present. (They amplify the signal and not the noise if possible.) Some amplifiers are
not regenerative and amplify the noise as well as the signal. You can purchase
amplifiers from several sources. The Black Box catalog is one of many good places
to start; they sell direct. Call 1–800–555–1212 and ask the 800 directory assistance
operator for their phone number. You can also look for a amplifier supplier on the
internet. One web site to look at is www.idealsolution.com, or search for other RS422
amplifier web sites. The following diagram illustrates some instances where an
amplifier is necessary.
Serial Slave Connection
1-16 Slave Stations
RS422
Amp
Master
Station
Slave
Slave
Slave
Slave
Slave
Parallel Slave Connection
1-16 Slave Stations
RS422
Amp
RS422
Amp
Slave
Master
Station
Slave
Slave
RS422
Amp
Slave
RS422
Amp
Slave
Slave
Slave
RS422
Amp
Slave
RS422
Amp
Slave
Data Communications Module, 2nd Edition, 2/03
Slave
Slave
Slave
15
15
Building the Cable
A Quick Test Cable
AutomationDirect offers a Universal Cable Kit (part number FA–CABKIT). This
cable kit allows you to connect various types of DirectLOGIC products with an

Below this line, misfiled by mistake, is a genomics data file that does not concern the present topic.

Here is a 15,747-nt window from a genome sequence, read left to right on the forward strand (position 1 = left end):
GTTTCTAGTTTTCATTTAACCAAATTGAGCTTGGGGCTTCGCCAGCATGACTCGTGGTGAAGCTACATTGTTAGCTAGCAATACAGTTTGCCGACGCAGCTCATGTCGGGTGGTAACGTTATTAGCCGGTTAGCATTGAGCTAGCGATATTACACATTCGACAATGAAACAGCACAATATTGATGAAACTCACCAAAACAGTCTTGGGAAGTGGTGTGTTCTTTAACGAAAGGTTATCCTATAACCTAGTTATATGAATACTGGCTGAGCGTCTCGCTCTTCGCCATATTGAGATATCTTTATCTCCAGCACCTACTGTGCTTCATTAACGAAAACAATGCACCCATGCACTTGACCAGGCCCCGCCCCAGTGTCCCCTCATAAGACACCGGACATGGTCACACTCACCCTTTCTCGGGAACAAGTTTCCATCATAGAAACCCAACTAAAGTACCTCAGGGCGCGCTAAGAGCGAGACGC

RS232C cable. The kit consists of cable (phone cable with male plugs already
attached) and several specially wired connectors. The special connectors are a
D-sub style with built-in female phone jacks. The kit includes a wide variety of the
special connectors so you can use one kit to connect products from the different
DirectLOGIC family of products. To use the kit with the D2–DCM, just follow these
steps.
1. Plug the appropriate D-sub connector onto the D2–DCM.
2. Plug the appropriate D-sub connector onto the other device you are
connecting to the D2–DCM.
3. Connect the cable to the two D-sub connectors.
WARNING: This cable is suitable for quick testing situations and must not be used in
actual applications. This cable is not shielded and is highly susceptible to electrical
noise. Electrical noise can cause unpredictable operation that may result in a risk of
personal injury or damage to equipment. Use the cable specifications described
earlier in this manual to select a cable suitable for actual applications.
Build A Test Cable In 30 Seconds
1. Attach Universal Cable Adapter to the D2–DCM
2. Attach another Universal Cable Adapter to the
Device which will connect to the D2–DCM
3. Attach the Universal Cable
9 Pin
25 pin
Universal 9 pin
D–sub connector
Universal 25 pin
D–sub connector
Cable Kit Contains one (1) each of:
RJ12 to RJ12
nonĆshielded cable
RJ12 to RJ11
nonĆshielded cable
Phone jack to 9 pin
female D–sub connector
Phone jack to 9 pin
D–sub connector
Phone jack to 15 pin
D–sub connector
Universal 25 pin
D–sub connector
Data Communications Module, 2nd Edition, 2/03